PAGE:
The American Petroleum Institute has voiced strong criticism of the US Arctic Rules Package, which adds new requirements for Arctic regulation, but is this the usual industry lobbying against environmental regulations? We investigate how exploration of the US Arctic’s resources can continue without causing harm to the region’s fragile ecosystem.

Also in this issue, we look at the EBRD’s investment strategy in Greece, find out why oil majors are turning their attention to Guyana, and speak to Shell about the challenges of operating the world’s deepest drilling and production platform, Perdido.

Plus, we hear from BHR Group what the future might hold for the UK’s offshore industry in a time of uncertainty, and review the UK’s Oil and Gas Workforce Plan, which Unite has dismissed as “woefully inadequate”.

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In this issue

The Arctic Conundrum
The oil and gas industry has criticised new regulations for offshore drilling in the US Arctic. Chris Lo asks, how can development continue without threatening the wellbeing of the region?
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An Uncertain Future
It has been a historic year for the UK’s oil and gas industry, with low oil prices raising concerns about the viability of many offshore oilfields and the Brexit referendum casting further uncertainty over the industry. Carl Wordsworth, senior consultant at BHR Group, asks what the future might hold.
Read the article.

In Support of Oil Exploration
The European Bank for Reconstruction and Development has been pouring money into Greece’s offshore industry in the hope of offsetting the country’s economic woes. Dr Gareth Evans finds out more.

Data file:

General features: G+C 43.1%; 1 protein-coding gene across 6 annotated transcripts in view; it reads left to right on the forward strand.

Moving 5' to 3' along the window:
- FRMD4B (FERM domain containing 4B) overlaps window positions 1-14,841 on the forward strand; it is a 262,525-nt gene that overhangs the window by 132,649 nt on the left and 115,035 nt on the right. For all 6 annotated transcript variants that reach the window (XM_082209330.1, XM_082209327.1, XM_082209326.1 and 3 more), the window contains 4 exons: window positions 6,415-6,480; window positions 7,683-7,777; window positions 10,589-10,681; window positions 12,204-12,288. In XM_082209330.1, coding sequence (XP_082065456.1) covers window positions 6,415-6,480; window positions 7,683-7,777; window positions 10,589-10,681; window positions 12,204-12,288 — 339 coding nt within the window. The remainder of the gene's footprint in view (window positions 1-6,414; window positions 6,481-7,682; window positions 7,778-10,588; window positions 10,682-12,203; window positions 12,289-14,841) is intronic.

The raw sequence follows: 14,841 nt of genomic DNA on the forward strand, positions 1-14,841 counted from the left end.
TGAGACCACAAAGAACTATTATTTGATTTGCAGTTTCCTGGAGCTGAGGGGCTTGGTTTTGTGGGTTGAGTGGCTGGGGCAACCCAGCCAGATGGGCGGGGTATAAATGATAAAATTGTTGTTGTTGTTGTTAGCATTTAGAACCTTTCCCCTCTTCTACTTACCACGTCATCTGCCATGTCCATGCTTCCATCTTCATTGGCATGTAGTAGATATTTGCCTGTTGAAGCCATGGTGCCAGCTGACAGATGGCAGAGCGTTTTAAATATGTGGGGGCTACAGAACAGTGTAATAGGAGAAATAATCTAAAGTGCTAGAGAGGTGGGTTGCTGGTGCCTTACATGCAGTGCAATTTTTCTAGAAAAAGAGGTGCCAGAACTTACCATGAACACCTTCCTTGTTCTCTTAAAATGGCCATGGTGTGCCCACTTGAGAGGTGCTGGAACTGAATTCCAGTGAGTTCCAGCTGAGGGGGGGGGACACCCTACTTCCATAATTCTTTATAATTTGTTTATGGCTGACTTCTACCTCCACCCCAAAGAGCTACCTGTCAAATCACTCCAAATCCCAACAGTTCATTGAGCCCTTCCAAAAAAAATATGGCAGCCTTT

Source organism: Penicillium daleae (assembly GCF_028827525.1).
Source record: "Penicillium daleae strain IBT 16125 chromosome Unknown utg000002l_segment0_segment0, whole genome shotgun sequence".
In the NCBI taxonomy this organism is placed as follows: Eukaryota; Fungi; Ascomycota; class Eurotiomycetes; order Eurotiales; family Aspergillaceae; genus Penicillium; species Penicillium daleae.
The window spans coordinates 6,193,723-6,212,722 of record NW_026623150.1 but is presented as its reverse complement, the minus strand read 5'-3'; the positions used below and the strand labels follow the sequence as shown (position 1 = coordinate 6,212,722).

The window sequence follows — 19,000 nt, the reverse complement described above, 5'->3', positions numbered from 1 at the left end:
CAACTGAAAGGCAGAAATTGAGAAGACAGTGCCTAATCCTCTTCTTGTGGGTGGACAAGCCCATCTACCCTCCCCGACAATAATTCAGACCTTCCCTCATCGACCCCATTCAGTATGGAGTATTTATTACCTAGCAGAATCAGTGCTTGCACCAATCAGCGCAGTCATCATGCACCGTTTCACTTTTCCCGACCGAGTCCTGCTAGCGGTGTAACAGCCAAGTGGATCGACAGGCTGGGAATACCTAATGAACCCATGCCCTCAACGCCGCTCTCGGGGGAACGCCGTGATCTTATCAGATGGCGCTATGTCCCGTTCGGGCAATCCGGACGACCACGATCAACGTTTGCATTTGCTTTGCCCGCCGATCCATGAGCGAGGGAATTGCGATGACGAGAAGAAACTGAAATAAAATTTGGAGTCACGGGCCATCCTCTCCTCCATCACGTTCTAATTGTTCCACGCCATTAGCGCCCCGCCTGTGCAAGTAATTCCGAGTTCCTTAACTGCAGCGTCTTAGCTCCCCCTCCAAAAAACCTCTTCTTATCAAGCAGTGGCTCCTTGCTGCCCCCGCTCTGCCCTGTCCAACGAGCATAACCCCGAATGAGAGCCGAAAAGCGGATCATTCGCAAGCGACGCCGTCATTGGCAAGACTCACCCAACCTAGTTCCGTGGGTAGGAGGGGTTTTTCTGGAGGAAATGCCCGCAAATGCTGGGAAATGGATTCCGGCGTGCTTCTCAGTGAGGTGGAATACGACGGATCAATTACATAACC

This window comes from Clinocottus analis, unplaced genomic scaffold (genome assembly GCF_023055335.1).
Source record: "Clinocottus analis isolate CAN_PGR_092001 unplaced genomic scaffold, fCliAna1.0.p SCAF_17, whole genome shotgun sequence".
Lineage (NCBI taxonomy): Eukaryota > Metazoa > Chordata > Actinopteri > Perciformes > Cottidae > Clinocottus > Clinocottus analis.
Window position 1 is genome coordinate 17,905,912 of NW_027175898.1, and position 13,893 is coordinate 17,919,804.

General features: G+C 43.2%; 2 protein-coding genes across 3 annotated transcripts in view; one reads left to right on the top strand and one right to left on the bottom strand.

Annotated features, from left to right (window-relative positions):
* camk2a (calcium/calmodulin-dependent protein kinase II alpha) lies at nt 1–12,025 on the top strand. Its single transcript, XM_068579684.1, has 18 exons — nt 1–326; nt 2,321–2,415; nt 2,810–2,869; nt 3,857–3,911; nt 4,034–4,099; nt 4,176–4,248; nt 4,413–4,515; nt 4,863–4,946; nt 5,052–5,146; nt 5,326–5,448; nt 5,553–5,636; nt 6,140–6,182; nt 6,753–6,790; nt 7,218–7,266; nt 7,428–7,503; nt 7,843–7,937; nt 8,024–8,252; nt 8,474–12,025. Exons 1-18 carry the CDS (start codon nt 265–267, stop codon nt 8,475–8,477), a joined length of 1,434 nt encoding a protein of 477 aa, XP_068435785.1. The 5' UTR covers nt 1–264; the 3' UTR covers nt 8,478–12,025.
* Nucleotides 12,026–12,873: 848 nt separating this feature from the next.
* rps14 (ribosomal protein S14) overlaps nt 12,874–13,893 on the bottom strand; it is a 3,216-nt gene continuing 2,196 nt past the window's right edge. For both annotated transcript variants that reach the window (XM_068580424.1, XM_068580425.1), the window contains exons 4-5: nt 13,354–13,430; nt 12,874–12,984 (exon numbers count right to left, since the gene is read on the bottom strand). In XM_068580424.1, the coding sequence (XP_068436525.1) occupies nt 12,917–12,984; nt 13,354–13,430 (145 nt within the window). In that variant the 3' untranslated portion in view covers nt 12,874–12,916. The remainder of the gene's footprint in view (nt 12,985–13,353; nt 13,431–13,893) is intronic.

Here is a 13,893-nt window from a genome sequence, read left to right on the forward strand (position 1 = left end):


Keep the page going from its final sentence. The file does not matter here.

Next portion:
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Guyana Emerges
In June, ExxonMobil confirmed the discovery of up to 1.4bn barrels of oil offshore Guyana, a find which if developed could see the country emerge as a major drilling target. Rod James investigates.
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Pioneering Perdido
A new era of deepwater exploration is beginning, based on the application of the latest technologies to be rolled out on Shell’s Perdido platform. Nnamdi Anyadike finds out more.
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Best Laid Plans?
Trade union Unite has criticised the UK Government’s new Oil and Gas Workforce Plan, which aims to help British offshore workers find new employment. Lindsay Dodgson asks, is the strategy really “woefully inadequate”, as Unite has described it, or is it a necessary step for an industry in a downturn?
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Next issue

The Permanent Court of Arbitration has ruled that China’s territorial claim to the vast majority of the South China Sea is invalid, boosting the Philippines’ right to develop oil and gas deposits off its west coast. But with China rejecting the ruling, will the country be able to access foreign technology and expertise in a tense and high-risk environment?

Also in the next issue, we take a look at Shell’s strategy following shaky second quarter results, get an insight into the ins and outs of insurance for offshore workers, and find out how Canadian researchers are using genomic science to locate oil reserves.

Plus, we take a look inside Maersk’s XL Enhanced jack up drilling rigs, explore how the growing problem of oil and gas leaks on the UK Continental Shelf can be solved, and hear from Wakefield Acoustics about noise control solutions for offshore installations.

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